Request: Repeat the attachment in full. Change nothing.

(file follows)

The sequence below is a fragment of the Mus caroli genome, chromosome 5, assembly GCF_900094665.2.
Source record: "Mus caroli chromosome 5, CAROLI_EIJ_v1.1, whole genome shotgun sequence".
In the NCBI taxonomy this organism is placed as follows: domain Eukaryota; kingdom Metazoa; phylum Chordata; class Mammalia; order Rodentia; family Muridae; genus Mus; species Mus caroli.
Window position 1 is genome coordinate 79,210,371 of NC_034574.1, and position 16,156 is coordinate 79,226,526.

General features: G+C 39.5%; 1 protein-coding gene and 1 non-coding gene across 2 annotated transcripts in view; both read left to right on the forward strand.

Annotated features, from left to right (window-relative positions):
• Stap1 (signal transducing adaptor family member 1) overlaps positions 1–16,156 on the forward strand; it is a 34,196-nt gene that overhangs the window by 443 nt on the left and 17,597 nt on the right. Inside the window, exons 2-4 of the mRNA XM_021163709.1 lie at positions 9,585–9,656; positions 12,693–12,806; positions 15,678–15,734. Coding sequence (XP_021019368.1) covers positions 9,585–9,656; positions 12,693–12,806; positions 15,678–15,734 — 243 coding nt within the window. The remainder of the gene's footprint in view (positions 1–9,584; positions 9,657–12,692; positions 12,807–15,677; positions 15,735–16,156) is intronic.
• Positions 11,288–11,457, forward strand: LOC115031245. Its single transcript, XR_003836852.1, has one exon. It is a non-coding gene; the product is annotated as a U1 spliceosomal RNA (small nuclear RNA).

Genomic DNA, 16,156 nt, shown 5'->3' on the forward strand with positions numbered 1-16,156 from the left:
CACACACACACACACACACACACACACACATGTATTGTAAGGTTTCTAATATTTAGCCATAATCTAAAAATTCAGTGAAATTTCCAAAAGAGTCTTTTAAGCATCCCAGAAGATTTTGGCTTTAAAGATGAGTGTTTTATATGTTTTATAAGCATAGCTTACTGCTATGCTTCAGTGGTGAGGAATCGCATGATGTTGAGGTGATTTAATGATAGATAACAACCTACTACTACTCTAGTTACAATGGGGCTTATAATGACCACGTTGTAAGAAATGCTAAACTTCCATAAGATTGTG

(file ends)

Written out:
The sequence below is a fragment of the Mus caroli genome, chromosome 5, assembly GCF_900094665.2.
Source record: "Mus caroli chromosome 5, CAROLI_EIJ_v1.1, whole genome shotgun sequence".
In the NCBI taxonomy this organism is placed as follows: domain Eukaryota; kingdom Metazoa; phylum Chordata; class Mammalia; order Rodentia; family Muridae; genus Mus; species Mus caroli.
Window position 1 is genome coordinate 79,210,371 of NC_034574.1, and position 16,156 is coordinate 79,226,526.

General features: G+C 39.5%; 1 protein-coding gene and 1 non-coding gene across 2 annotated transcripts in view; both read left to right on the forward strand.

Annotated features, from left to right (window-relative positions):
• Stap1 (signal transducing adaptor family member 1) overlaps positions 1–16,156 on the forward strand; it is a 34,196-nt gene that overhangs the window by 443 nt on the left and 17,597 nt on the right. Inside the window, exons 2-4 of the mRNA XM_021163709.1 lie at positions 9,585–9,656; positions 12,693–12,806; positions 15,678–15,734. Coding sequence (XP_021019368.1) covers positions 9,585–9,656; positions 12,693–12,806; positions 15,678–15,734 — 243 coding nt within the window. The remainder of the gene's footprint in view (positions 1–9,584; positions 9,657–12,692; positions 12,807–15,677; positions 15,735–16,156) is intronic.
• Positions 11,288–11,457, forward strand: LOC115031245. Its single transcript, XR_003836852.1, has one exon. It is a non-coding gene; the product is annotated as a U1 spliceosomal RNA (small nuclear RNA).

Genomic DNA, 16,156 nt, shown 5'->3' on the forward strand with positions numbered 1-16,156 from the left:
CACACACACACACACACACACACACACACATGTATTGTAAGGTTTCTAATATTTAGCCATAATCTAAAAATTCAGTGAAATTTCCAAAAGAGTCTTTTAAGCATCCCAGAAGATTTTGGCTTTAAAGATGAGTGTTTTATATGTTTTATAAGCATAGCTTACTGCTATGCTTCAGTGGTGAGGAATCGCATGATGTTGAGGTGATTTAATGATAGATAACAACCTACTACTACTCTAGTTACAATGGGGCTTATAATGACCACGTTGTAAGAAATGCTAAACTTCCATAAGATTGTG